The first time I read Joe Haldeman’s The Forever War, it was in comics form, as a three part adaptation by Belgian writer/artist Marvano. The Forever War was Haldeman’s science fictional treatment of what he went through in the Vietnam War and was originally published in 1974; Marvano’s adaptation came out in 1988, a decade and a half later, yet it fitted the eighties like a glove. As he said in his foreword, what with the Falklands War, Grenada, Reagan talking about winning a nuclear war, a wave of right and leftwing terrorism paralysing Belgium and so on, it still seemed relevant. It seems so today too.
Which is largely due to Marvano’s own efforts, rather than Haldeman’s. Marvano had only three albums of 48 pages each to adapt a 230 page novel and like film, comics adaptations of novels need more room, rather than less. So he had to cut and choose what to keep in and what to adapt. In doing so he created the “good parts” version of Haldeman’s novel. He sharped it up, cut out the more awkward bits and kept the focus tight.
Haldeman’s original novel had two main themes. The first was the absurdity of war in general, as his hero, William Mandella, a reluctant recruit into the UN Expeditionary Force against the Taurans, the first alien race Earth had encountered and immediately went to war with, through the miracle of time dilation manages to be the only man to survive the entire war, from its start in 2010 to its end more than a millennium later, in 3177. In between the three campaigns Mandella fights in Haldeman explores his second theme, that of a soldier’s alienation on his return from fighting an unpopular war to his homeland when he realises it has changed while he remained in stasis. A popular because it was true cliche about the Vietnam War, Haldeman exagerrated these effects by his use of time dilation, having Mandella experience only a few years of war, then coming back to Earth to find decades have past and the world irrevocably changed.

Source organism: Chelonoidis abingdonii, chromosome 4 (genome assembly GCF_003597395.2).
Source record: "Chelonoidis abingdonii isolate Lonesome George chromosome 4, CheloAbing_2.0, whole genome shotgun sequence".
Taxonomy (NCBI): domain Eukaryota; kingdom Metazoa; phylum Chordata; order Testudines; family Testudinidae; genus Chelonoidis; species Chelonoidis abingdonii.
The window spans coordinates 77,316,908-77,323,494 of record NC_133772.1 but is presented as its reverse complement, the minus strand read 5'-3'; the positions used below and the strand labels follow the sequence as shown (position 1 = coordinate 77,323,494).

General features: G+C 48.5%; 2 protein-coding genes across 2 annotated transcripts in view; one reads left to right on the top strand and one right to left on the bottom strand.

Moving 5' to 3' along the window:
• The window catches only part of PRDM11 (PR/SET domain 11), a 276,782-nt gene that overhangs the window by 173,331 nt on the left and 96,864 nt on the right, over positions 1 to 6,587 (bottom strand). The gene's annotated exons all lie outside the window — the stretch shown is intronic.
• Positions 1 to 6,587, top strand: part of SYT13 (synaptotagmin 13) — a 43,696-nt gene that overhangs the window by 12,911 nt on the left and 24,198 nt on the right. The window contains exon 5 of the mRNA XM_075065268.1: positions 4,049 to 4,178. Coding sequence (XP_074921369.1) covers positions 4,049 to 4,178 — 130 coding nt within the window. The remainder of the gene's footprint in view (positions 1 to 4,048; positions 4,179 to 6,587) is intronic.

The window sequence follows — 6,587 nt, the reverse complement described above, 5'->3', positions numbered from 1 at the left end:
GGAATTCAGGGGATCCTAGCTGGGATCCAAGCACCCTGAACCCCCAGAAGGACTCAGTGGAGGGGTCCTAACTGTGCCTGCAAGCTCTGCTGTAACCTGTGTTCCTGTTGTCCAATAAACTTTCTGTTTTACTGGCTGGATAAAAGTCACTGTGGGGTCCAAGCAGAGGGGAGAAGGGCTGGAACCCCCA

Marvano could not do justice to both these themes in his adaptation and concentrated on the first. He kept the plot lines relating to the second theme as well, but compressed them greatly, spending much less time detailing the ways in which Earth changes during Mandella’s war. In Mandella’s first return to Earth for example, Marvano emphasises the way the UN bureaucracy censored his television interview over his adventures adapting to his new world, where a third of the population is now homosexual. Which is a good thing, as these are the parts of the novel that had dated the most: by making them less explicit, more generalised they keep their relevance. It’s enough to know things have changed enormously without needing to go into detail.
A similar pairing down is done all through the comics series and it works. What Marvano does very well, extremely well in fact for what was his first major comics project, was to let the artwork and narration speak for themselves, each conveying part of the story He lets Mandella tell the reader anything that can’t be put in pictures and let the art carry the action, not needing text to tell you what you can see in the art yourself. Mandella’s narration is almost constant, but Marvano is not afraid to silence him when needed. He’s a good artist, with a good eye for both creating realistic looking future technology and weapons, as well as for creating subtle and not so subtle facial expressions. It’s an eighties future, but still holds up today I think.
Sadly, the Forever War comic is long out of print in English, though can still be had in French or Dutch. It’s my candidate for best sf adaptation in comics ever. Marvano would do more adaptations of Haldeman novels, including The Long Habit of Living for his series Dallas Barr.